Book Two: Chapter XIX:
Henry soon walks with a cane. He wants to spend as much time as possible with Catherine. The war takes a terrible toll on both sides, especially on the Western front. One day he has a drink with Ettore Moretti, an Italian-American in the Italian army, and Ralph Simmons, an opera singer. Ettore boasts about the medals he has won in combat, his war injuries, and his upcoming promotion to captain.
Later, Henry and Catherine talk on his balcony. It rains and they go inside. Catherine admits she is afraid of the rain: "'...sometimes I see me dead in it...And sometimes I see you dead in it.'" She cries, and Henry comforts her while it rains.
Hemingway makes the most explicit statement about the destructive properties of water through Catherine's drawn-out explanation about her fear of rain. Water intrudes upon happiness, leads to inevitable tragedy, and inspires fear in the novel's characters. While we do not know if the rain has something to do with the death of Catherine's fiancé, statements like this indicate she withholds much of her grief in Henry's comforting presence.
Ettore is the opposite of Henry in their attitude towards war. Ettore loves the honor of medals and high ranks, while Henry does not care about either. Clearly, we are meant to side with Henry's views.
Book Two: Chapter XX:
Henry goes to the horse races with Catherine, Helen and her date, and an elderly man, Myers, and his wife. Myers wins frequently when betting on the fixed races, but does not like to give tips as it brings down the prices. The four young people bet on a long shot that wins, but crooked betting brings down the odds. For the next race, Myers gives them a tip. They bet on the horse and it wins, but it hardly pays off. Catherine wants to bet on a horse without Myers's help. It loses, but she does not mind. She and Henry spend some time alone before rejoining the others.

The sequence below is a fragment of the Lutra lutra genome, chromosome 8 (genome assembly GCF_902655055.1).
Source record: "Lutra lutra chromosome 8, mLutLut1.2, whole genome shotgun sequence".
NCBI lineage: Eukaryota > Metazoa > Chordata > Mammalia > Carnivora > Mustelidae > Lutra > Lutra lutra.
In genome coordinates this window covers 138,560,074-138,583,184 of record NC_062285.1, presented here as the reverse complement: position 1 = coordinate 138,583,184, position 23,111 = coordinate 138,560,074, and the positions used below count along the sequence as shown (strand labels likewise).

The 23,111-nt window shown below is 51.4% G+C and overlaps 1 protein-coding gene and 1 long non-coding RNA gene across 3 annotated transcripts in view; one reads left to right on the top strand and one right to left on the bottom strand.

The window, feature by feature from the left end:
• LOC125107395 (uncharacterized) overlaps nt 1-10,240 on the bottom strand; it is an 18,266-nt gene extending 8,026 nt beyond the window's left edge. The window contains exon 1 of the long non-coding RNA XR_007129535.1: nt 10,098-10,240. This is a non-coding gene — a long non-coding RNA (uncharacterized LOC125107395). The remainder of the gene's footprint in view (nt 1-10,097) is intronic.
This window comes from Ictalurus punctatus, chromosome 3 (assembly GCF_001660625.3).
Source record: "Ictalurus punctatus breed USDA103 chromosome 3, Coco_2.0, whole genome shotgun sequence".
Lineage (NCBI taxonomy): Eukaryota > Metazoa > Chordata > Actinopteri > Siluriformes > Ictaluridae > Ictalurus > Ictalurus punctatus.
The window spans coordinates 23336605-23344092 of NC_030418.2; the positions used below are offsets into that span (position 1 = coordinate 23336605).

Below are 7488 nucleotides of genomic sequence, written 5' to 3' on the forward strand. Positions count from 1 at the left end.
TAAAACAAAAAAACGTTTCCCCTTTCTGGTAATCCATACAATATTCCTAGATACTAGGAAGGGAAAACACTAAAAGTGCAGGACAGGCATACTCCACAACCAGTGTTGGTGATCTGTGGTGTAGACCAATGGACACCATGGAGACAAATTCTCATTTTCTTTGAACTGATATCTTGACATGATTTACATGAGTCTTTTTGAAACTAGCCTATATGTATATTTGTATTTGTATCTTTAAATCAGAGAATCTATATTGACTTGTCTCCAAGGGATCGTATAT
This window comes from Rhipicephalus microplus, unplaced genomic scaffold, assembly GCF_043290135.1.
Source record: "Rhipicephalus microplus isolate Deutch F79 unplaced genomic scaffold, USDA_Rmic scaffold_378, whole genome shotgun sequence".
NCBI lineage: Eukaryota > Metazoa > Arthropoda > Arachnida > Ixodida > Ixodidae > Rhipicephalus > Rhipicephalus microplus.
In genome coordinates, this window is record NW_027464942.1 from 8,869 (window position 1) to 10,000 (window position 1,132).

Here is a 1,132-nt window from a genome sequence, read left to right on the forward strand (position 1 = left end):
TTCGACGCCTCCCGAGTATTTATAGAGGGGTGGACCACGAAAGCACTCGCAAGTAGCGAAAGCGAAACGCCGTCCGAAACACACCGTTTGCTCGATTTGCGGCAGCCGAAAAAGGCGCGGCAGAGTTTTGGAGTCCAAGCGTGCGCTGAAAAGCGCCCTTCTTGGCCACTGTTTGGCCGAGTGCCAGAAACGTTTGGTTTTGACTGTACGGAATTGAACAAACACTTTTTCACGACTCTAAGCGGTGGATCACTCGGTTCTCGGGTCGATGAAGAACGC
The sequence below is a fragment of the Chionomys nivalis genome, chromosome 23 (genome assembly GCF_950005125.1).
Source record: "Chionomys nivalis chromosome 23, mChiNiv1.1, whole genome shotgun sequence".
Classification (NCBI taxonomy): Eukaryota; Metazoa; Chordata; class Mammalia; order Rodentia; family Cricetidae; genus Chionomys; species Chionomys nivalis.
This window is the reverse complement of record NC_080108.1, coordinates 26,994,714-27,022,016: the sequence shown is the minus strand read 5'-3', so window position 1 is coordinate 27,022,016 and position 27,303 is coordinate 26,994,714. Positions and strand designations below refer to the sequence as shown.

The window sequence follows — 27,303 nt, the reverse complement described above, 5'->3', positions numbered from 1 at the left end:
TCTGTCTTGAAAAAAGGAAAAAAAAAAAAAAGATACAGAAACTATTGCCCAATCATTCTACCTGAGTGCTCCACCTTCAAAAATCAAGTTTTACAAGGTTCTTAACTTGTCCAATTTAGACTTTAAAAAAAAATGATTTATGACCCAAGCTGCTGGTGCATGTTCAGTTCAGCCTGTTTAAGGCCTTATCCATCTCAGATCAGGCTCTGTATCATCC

This chapter fleshes out Catherine's character beyond her submissive, slightly insane behavior we have previously witnessed. Her morals are strong; she does not approve of the crooked horse racing, and would rather take a chance on an unknown horse that loses than win through an inside tip.
The bond between Henry and Catherine also deepens in the reader's eye, as this is the first time we see them socialize with others besides Helen. They value their time apart from the crowd, though they are not selfish lovers who cannot handle socialization.
Book Two: Chapter XXI:
September passes. The Allied war effort is loses ground and, though every army is hurt, the Italian army is especially decimated. Henry receives three weeks' convalescent leave, then he has to return to the front at the end of October. He reads some personal letters and baseball news from home. He tells Catherine about his leave, and she says she will go wherever he goes. She tells him she is three months' pregnant. They feel self-conscious at first, then resume their loving ways and promise not to fight, as they are a team against the rest of the world. Henry says "'The coward dies a thousand deaths, the brave but one,'" but they cannot remember who said it; regardless, Catherine thinks the brave "'dies perhaps two thousand deaths if he's intelligent. He simply doesn't mention them.'"
The quote Henry refers to is from Shakespeare's play "Julius Caesar," and reads correctly as "Cowards die many times before their deaths; / The valiant never taste of death but once" (II.ii.32-33). The quote exemplifies Henry's quiet bravery in the face of danger; unlike the blustery Ettore, Henry handles complications in his life with calmness and assurance, like Caesar. However, Henry does not know that Caesar spoke the quote, and thus he does not realize the implicit irony - Caesar is murdered soon after he makes this profound statement. For the reader who catches this allusion, disaster looms on the horizon for Henry and Catherine.
Still, they are a close-knit team, and her pregnancy only temporarily rattles Henry when he admits he feels somewhat trapped. In the developing theme of loyalty, Henry and Catherine pledge to remain loyal to each other, for, as Catherine points, it is the two of them versus the world.